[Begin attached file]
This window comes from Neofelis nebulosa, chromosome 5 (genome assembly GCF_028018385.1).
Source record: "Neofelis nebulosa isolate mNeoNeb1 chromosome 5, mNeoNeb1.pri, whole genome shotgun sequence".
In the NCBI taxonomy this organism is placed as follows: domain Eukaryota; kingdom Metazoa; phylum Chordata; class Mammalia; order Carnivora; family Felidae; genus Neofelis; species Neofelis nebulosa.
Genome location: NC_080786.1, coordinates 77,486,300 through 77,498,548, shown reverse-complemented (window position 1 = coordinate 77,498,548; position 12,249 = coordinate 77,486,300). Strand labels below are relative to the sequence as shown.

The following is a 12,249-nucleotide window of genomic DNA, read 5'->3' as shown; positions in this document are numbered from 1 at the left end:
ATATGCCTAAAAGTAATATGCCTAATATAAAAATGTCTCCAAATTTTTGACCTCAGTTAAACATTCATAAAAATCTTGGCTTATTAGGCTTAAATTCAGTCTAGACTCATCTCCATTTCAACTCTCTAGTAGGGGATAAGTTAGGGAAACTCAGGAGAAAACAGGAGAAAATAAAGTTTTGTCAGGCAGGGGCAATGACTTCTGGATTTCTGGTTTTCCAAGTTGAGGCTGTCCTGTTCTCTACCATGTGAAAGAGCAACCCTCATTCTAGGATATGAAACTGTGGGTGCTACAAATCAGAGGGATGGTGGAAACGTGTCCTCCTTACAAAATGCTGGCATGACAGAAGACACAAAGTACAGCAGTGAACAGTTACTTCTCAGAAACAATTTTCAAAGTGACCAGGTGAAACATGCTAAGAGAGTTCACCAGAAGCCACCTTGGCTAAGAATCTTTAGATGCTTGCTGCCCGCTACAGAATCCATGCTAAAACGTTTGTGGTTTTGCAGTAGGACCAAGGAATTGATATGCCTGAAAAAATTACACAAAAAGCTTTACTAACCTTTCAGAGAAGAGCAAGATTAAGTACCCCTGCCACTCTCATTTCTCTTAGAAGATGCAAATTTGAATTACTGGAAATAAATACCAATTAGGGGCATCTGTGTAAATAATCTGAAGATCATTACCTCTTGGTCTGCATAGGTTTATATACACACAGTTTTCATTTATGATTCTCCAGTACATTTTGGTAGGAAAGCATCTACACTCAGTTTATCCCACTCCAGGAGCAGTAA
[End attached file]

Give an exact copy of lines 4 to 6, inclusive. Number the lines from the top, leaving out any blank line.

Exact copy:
Genome location: NC_080786.1, coordinates 77,486,300 through 77,498,548, shown reverse-complemented (window position 1 = coordinate 77,498,548; position 12,249 = coordinate 77,486,300). Strand labels below are relative to the sequence as shown.

The following is a 12,249-nucleotide window of genomic DNA, read 5'->3' as shown; positions in this document are numbered from 1 at the left end:
ATATGCCTAAAAGTAATATGCCTAATATAAAAATGTCTCCAAATTTTTGACCTCAGTTAAACATTCATAAAAATCTTGGCTTATTAGGCTTAAATTCAGTCTAGACTCATCTCCATTTCAACTCTCTAGTAGGGGATAAGTTAGGGAAACTCAGGAGAAAACAGGAGAAAATAAAGTTTTGTCAGGCAGGGGCAATGACTTCTGGATTTCTGGTTTTCCAAGTTGAGGCTGTCCTGTTCTCTACCATGTGAAAGAGCAACCCTCATTCTAGGATATGAAACTGTGGGTGCTACAAATCAGAGGGATGGTGGAAACGTGTCCTCCTTACAAAATGCTGGCATGACAGAAGACACAAAGTACAGCAGTGAACAGTTACTTCTCAGAAACAATTTTCAAAGTGACCAGGTGAAACATGCTAAGAGAGTTCACCAGAAGCCACCTTGGCTAAGAATCTTTAGATGCTTGCTGCCCGCTACAGAATCCATGCTAAAACGTTTGTGGTTTTGCAGTAGGACCAAGGAATTGATATGCCTGAAAAAATTACACAAAAAGCTTTACTAACCTTTCAGAGAAGAGCAAGATTAAGTACCCCTGCCACTCTCATTTCTCTTAGAAGATGCAAATTTGAATTACTGGAAATAAATACCAATTAGGGGCATCTGTGTAAATAATCTGAAGATCATTACCTCTTGGTCTGCATAGGTTTATATACACACAGTTTTCATTTATGATTCTCCAGTACATTTTGGTAGGAAAGCATCTACACTCAGTTTATCCCACTCCAGGAGCAGTAA